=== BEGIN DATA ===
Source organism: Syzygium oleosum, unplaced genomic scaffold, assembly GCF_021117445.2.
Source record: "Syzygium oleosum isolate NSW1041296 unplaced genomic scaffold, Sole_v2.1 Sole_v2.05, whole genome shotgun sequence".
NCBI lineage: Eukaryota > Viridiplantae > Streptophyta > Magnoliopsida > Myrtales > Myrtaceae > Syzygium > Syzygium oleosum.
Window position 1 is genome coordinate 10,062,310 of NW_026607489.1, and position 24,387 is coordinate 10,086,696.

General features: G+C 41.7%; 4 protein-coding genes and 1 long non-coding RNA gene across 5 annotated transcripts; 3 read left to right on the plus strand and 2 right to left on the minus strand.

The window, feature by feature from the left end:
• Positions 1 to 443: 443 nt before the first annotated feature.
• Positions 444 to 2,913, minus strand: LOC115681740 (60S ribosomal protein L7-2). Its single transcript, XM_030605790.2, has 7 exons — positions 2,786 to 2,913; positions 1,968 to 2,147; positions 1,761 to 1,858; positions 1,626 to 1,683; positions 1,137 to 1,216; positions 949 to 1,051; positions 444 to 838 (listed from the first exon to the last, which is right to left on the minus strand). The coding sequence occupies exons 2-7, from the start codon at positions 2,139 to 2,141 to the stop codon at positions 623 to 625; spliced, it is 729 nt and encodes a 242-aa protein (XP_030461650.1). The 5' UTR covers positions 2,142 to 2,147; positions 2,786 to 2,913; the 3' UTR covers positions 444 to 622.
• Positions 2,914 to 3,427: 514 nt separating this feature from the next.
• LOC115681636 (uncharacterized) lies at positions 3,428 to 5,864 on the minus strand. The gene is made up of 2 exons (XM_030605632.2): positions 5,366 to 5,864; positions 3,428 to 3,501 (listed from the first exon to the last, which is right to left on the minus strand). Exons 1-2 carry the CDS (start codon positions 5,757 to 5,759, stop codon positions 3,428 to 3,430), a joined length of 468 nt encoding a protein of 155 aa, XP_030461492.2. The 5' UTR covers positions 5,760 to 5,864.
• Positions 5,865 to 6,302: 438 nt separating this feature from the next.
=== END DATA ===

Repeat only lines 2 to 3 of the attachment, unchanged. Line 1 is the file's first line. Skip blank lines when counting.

Source record: "Syzygium oleosum isolate NSW1041296 unplaced genomic scaffold, Sole_v2.1 Sole_v2.05, whole genome shotgun sequence".
NCBI lineage: Eukaryota > Viridiplantae > Streptophyta > Magnoliopsida > Myrtales > Myrtaceae > Syzygium > Syzygium oleosum.